Agreement on the Conservation of Albatrosses and Petrels

Poor foraging conditions force Cape Verde Shearwaters to forage farther

Jaime Ramos (Marine and Environmental Sciences Centre, University of Coimbra, Portugal) and colleagues have published in the journal The Condor: Ornithological Applications on chick growth, trophic ecology, and foraging range in the Near threatened Cape Verde Shearwater Calonectris edwardsii .

The paper’s abstract follows:

“Varying environmental conditions have a strong effect on the reproductive- and feeding-ecology measures of seabirds. We assessed how annual variation in the isotopic niche of foraging adults during the chick-rearing season, the size of at-sea foraging areas, and oceanographic characteristics influenced annual variation in linear growth rate and asymptotic mass of Cape Verde Shearwater (Calonectris edwardsii) chicks in 2013–2015. We also examined correlations between chick growth measures and chlorophyll a concentration (CHL) and sea surface temperature anomaly (SSTa) within the foraging areas of their parents in 2014 and 2015. Oceanographic conditions were unfavorable in 2013, with lower CHL and higher SSTa. In 2013 chicks had a lower asymptotic mass, and foraging adults had a wider isotopic niche, larger at-sea home range, and larger foraging areas, suggesting that poor foraging conditions forced parents to search for prey over a larger area. We did not detect significant relationships between CHL and SSTa within the adults' foraging range or chick growth measures in 2014 and 2015. The relationship between oceanographic conditions and breeding success in Cape Verde Shearwater and other tropical seabirds should be examined further across years with varying environmental conditions, and with GPS tags that monitor the entire nesting period.”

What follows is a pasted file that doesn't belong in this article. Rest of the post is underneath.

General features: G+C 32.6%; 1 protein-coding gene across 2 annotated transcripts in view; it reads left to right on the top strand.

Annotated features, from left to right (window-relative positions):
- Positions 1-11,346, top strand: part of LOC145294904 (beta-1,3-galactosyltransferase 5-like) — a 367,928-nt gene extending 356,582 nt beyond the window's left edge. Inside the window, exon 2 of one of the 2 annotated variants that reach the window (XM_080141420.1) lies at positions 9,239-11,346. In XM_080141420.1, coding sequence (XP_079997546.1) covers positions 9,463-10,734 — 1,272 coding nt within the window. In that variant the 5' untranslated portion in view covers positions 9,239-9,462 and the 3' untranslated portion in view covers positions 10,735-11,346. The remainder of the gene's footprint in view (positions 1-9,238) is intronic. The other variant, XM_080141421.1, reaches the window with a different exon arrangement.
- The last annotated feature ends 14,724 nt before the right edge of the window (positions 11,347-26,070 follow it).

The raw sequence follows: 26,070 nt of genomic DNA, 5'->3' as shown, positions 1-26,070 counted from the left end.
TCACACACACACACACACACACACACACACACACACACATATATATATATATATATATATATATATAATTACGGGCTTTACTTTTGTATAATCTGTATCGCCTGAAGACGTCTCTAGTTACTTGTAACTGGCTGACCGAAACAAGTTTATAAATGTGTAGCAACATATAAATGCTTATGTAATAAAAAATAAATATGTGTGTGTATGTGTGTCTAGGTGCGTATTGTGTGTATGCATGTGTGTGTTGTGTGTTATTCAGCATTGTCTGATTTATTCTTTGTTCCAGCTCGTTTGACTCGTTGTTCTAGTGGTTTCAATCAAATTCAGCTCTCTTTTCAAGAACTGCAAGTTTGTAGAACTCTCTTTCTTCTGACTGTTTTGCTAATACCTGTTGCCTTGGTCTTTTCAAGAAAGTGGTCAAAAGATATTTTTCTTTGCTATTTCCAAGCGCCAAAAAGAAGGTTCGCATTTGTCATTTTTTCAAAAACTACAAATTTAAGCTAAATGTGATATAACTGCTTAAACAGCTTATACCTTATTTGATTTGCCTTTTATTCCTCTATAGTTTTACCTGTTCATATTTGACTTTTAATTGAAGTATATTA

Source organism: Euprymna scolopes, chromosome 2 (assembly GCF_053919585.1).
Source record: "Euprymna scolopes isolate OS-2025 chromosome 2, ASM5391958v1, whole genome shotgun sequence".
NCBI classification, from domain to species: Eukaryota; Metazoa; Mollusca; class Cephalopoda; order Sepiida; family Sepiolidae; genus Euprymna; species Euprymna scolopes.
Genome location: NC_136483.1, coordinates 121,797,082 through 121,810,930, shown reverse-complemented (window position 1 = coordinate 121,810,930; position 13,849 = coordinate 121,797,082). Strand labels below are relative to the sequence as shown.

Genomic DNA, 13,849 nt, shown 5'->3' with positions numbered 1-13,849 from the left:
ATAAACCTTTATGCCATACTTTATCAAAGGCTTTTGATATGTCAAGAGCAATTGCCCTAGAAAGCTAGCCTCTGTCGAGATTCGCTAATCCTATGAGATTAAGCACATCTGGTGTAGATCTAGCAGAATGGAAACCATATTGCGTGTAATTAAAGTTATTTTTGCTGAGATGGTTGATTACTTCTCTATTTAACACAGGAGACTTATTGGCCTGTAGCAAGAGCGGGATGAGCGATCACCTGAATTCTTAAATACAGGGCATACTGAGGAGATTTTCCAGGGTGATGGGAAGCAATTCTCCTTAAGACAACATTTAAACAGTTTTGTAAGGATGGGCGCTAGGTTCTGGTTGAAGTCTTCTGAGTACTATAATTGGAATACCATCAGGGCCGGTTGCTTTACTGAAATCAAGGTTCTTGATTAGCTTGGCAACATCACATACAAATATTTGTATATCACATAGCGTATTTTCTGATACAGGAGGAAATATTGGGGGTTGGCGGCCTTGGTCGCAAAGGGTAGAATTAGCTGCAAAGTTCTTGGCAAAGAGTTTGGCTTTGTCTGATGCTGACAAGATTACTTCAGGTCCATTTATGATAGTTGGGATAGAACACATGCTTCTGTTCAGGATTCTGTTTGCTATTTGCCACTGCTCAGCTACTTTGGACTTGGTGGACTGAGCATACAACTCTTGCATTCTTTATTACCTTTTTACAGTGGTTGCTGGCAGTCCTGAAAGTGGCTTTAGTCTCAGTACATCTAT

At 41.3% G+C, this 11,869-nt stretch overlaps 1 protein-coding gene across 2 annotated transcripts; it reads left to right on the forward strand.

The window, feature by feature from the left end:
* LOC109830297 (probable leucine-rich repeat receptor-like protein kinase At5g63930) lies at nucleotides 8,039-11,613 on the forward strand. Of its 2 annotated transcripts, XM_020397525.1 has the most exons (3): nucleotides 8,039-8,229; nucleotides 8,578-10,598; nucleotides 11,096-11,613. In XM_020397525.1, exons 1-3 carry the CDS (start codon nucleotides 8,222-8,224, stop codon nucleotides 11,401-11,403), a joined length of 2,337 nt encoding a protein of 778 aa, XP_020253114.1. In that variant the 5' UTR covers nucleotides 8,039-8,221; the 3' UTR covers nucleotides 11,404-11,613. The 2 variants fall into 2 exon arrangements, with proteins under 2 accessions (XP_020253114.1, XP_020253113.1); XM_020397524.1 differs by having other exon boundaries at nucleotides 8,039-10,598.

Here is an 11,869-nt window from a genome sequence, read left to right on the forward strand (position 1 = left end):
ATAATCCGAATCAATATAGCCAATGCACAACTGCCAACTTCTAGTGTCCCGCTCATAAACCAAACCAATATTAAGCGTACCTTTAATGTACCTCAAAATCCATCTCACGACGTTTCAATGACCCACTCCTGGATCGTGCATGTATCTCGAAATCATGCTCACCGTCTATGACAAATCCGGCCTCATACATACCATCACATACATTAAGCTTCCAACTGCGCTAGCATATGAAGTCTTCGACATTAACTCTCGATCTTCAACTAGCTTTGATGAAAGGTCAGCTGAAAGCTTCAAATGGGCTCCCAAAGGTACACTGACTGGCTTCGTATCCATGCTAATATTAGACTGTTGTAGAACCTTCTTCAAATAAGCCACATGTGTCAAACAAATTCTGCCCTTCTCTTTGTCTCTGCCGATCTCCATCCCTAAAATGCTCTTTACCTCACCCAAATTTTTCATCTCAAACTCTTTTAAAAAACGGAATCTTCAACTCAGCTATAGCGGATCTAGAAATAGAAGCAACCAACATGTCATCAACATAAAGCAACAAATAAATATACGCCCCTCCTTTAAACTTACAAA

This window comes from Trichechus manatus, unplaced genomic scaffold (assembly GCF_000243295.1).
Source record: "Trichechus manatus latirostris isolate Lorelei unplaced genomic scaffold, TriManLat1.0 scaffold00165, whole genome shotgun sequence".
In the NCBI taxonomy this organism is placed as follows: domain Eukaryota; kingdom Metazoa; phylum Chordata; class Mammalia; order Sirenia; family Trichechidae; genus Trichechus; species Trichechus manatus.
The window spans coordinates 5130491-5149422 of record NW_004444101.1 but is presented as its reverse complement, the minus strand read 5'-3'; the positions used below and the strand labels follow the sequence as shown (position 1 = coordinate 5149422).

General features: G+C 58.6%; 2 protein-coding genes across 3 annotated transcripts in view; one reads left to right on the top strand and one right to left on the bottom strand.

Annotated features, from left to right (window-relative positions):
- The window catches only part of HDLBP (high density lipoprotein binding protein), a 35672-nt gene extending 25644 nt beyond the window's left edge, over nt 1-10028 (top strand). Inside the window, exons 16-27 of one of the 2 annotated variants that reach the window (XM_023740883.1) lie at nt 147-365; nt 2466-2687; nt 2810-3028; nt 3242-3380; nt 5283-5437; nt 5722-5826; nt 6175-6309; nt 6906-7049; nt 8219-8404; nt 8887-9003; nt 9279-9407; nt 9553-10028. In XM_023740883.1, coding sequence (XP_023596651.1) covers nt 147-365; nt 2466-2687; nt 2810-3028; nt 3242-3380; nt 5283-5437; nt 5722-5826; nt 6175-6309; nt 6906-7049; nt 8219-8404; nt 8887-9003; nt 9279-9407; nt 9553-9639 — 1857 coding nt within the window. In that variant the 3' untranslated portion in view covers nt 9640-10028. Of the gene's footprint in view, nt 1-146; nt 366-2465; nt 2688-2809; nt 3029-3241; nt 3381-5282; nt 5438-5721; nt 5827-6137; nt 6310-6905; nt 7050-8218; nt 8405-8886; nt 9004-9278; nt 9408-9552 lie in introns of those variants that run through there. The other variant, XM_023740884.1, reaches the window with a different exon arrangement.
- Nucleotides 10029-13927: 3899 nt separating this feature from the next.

Cape Verde Shearwaters, photographs by Jacob Gonzalez-Solis


 Reference:

Ramos, J.A., Rodrigues, I., Melo, T., Geraldes, P. & Paiva, V.H. 2018.  Variation in ocean conditions affects chick growth, trophic ecology, and foraging range in Cape Verde Shearwater.  The Condor 120: 283-290.

John Cooper, ACAP Information Officer, 30 May 2018

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